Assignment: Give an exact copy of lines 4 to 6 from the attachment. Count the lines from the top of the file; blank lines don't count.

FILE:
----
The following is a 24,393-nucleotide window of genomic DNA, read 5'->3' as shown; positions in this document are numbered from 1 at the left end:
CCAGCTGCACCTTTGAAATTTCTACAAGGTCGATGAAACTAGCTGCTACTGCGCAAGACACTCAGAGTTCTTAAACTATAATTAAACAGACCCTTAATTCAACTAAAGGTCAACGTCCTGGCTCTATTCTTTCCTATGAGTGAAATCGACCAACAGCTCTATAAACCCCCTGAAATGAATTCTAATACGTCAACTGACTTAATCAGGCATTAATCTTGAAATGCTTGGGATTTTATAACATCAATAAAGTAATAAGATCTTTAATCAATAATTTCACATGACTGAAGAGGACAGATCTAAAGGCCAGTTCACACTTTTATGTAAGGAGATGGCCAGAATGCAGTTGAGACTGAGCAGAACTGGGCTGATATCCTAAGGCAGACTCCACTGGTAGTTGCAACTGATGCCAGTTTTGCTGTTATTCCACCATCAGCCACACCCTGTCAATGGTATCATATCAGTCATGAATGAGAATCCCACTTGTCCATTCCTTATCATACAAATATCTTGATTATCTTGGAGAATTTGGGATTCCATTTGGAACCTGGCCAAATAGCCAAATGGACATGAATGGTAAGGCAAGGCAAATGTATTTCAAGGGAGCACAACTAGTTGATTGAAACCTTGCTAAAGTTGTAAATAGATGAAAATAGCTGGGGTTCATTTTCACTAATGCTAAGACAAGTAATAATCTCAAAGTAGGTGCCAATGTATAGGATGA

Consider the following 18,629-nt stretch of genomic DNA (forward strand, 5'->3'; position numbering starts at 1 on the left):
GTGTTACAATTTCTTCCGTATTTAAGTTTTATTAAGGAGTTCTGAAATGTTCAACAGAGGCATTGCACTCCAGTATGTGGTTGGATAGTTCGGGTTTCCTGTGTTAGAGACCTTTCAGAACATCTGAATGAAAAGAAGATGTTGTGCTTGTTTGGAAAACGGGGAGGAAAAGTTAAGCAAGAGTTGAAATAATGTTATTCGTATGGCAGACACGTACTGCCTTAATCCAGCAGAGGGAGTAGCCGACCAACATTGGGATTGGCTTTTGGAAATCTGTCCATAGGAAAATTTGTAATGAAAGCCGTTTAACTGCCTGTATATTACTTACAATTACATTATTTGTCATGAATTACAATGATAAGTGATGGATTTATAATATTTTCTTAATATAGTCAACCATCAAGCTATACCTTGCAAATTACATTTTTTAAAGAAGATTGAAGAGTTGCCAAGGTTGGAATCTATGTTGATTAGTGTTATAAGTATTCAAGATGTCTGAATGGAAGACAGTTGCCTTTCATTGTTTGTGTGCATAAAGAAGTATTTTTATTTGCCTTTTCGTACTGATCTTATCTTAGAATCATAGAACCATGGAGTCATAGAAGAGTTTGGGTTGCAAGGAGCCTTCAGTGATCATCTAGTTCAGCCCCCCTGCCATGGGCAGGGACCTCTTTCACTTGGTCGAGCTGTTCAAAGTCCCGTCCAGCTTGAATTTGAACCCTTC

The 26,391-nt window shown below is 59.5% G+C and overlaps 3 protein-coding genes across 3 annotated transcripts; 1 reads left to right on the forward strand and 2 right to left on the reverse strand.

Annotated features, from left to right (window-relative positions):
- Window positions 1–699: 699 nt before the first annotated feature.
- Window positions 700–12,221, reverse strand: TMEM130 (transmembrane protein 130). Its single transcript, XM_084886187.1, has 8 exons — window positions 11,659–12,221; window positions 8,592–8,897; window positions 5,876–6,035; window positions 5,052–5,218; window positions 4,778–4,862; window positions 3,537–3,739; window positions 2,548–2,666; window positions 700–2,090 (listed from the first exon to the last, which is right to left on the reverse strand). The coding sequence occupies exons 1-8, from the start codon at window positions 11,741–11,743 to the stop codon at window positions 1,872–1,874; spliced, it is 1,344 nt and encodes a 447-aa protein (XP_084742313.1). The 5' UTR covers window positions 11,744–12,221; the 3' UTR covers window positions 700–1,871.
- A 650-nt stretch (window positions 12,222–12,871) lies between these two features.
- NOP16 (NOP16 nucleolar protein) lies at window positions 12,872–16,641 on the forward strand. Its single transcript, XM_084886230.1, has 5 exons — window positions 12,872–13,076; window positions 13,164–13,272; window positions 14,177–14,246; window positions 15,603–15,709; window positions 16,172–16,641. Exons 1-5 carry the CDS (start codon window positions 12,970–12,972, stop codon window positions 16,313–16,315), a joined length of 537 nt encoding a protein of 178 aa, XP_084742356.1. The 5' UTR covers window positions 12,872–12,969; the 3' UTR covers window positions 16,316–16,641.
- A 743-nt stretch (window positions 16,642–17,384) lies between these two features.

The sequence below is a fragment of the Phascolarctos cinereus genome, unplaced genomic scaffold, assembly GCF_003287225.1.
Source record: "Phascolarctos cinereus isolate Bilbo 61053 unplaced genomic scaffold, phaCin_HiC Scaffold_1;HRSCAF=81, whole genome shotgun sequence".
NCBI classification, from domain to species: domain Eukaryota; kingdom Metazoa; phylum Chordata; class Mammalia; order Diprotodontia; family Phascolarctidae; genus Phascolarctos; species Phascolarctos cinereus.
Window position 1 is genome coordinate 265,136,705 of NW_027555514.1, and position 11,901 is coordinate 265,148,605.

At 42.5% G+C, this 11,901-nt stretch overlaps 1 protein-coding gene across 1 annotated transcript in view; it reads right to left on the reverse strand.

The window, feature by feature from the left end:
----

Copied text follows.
GTGTTACAATTTCTTCCGTATTTAAGTTTTATTAAGGAGTTCTGAAATGTTCAACAGAGGCATTGCACTCCAGTATGTGGTTGGATAGTTCGGGTTTCCTGTGTTAGAGACCTTTCAGAACATCTGAATGAAAAGAAGATGTTGTGCTTGTTTGGAAAACGGGGAGGAAAAGTTAAGCAAGAGTTGAAATAATGTTATTCGTATGGCAGACACGTACTGCCTTAATCCAGCAGAGGGAGTAGCCGACCAACATTGGGATTGGCTTTTGGAAATCTGTCCATAGGAAAATTTGTAATGAAAGCCGTTTAACTGCCTGTATATTACTTACAATTACATTATTTGTCATGAATTACAATGATAAGTGATGGATTTATAATATTTTCTTAATATAGTCAACCATCAAGCTATACCTTGCAAATTACATTTTTTAAAGAAGATTGAAGAGTTGCCAAGGTTGGAATCTATGTTGATTAGTGTTATAAGTATTCAAGATGTCTGAATGGAAGACAGTTGCCTTTCATTGTTTGTGTGCATAAAGAAGTATTTTTATTTGCCTTTTCGTACTGATCTTATCTTAGAATCATAGAACCATGGAGTCATAGAAGAGTTTGGGTTGCAAGGAGCCTTCAGTGATCATCTAGTTCAGCCCCCCTGCCATGGGCAGGGACCTCTTTCACTTGGTCGAGCTGTTCAAAGTCCCGTCCAGCTTGAATTTGAACCCTTC

The 26,391-nt window shown below is 59.5% G+C and overlaps 3 protein-coding genes across 3 annotated transcripts; 1 reads left to right on the forward strand and 2 right to left on the reverse strand.

Annotated features, from left to right (window-relative positions):